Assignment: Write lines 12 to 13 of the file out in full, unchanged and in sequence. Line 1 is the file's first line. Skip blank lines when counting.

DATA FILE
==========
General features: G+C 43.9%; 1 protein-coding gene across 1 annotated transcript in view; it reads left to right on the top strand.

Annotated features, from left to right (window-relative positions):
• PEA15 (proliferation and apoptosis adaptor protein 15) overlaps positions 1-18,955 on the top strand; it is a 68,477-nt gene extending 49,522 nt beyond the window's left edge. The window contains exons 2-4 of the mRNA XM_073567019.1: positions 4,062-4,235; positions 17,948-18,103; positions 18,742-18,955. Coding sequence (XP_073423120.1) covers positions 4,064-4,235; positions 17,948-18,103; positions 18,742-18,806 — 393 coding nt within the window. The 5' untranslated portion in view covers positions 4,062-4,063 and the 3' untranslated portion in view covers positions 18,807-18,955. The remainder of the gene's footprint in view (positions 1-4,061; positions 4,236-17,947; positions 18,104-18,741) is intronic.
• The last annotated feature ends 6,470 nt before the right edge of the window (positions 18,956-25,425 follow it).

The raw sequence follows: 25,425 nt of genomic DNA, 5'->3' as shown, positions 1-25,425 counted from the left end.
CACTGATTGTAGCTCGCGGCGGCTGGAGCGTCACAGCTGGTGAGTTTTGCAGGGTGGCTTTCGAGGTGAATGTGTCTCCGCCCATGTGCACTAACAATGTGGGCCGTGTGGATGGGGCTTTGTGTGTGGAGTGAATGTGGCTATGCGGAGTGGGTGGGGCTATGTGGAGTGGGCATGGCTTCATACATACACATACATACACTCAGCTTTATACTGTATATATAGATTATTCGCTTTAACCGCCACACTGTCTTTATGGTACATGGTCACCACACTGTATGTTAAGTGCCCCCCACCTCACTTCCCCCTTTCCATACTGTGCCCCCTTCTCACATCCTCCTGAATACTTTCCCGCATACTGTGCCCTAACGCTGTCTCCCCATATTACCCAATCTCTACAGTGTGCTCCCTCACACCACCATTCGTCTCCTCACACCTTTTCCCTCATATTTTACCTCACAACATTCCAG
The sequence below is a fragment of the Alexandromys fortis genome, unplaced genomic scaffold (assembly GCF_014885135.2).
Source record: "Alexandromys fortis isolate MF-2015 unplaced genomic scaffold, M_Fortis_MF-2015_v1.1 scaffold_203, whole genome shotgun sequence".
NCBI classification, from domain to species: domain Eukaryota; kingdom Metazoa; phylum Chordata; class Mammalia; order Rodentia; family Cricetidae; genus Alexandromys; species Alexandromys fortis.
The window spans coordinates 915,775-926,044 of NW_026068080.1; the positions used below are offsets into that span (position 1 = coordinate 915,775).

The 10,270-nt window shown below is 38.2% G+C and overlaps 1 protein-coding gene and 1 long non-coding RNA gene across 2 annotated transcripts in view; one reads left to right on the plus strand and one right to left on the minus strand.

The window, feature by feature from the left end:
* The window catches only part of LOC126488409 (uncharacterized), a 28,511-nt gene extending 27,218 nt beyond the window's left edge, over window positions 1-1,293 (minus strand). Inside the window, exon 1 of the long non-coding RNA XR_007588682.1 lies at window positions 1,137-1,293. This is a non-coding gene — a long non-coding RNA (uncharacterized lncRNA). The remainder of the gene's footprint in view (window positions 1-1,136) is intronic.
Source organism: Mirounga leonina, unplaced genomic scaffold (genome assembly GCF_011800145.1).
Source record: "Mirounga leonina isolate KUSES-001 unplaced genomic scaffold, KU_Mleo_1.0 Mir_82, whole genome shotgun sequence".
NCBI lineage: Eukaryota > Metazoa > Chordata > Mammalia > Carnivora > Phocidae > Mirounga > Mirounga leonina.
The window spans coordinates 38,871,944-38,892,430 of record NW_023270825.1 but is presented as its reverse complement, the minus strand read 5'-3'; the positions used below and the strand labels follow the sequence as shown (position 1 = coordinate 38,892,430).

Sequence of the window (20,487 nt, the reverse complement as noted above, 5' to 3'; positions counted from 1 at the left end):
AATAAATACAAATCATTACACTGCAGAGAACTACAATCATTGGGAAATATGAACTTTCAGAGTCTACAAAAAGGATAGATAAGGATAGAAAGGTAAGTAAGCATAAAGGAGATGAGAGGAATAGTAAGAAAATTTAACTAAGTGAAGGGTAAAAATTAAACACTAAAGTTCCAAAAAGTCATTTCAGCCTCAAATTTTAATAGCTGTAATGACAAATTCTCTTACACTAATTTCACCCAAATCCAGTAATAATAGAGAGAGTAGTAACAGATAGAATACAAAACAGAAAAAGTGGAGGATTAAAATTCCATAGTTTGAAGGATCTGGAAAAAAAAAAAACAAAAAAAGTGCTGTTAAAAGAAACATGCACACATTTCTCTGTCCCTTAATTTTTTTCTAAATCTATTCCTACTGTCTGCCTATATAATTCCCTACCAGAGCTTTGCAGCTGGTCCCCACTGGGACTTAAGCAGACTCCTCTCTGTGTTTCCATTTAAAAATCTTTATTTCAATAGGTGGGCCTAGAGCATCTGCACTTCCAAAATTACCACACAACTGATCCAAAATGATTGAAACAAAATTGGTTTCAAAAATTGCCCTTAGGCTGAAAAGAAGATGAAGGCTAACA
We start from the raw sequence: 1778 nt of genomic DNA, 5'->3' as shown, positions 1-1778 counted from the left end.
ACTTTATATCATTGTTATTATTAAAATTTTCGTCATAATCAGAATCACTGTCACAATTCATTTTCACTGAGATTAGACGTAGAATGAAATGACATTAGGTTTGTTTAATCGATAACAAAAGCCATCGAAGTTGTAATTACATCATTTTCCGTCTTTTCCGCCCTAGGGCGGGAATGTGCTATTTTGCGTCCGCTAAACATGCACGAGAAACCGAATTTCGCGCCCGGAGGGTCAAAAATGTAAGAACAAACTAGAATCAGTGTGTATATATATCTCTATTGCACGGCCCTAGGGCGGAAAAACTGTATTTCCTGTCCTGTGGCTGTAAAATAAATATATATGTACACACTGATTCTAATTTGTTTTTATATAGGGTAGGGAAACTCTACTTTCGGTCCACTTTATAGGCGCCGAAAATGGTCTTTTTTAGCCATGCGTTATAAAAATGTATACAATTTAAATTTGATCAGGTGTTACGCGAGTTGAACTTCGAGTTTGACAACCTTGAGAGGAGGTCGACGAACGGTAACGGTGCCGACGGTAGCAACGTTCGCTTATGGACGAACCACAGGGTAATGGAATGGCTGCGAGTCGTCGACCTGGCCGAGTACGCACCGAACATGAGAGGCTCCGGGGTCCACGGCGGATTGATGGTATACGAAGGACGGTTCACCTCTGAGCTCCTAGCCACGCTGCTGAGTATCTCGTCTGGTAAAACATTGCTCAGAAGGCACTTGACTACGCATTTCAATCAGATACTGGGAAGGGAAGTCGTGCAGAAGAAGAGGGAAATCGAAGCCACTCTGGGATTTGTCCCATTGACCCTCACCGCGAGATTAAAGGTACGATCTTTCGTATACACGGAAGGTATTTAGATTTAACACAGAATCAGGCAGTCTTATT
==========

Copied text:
The window, feature by feature from the left end:
* The window catches only part of LOC126488409 (uncharacterized), a 28,511-nt gene extending 27,218 nt beyond the window's left edge, over window positions 1-1,293 (minus strand). Inside the window, exon 1 of the long non-coding RNA XR_007588682.1 lies at window positions 1,137-1,293. This is a non-coding gene — a long non-coding RNA (uncharacterized lncRNA). The remainder of the gene's footprint in view (window positions 1-1,136) is intronic.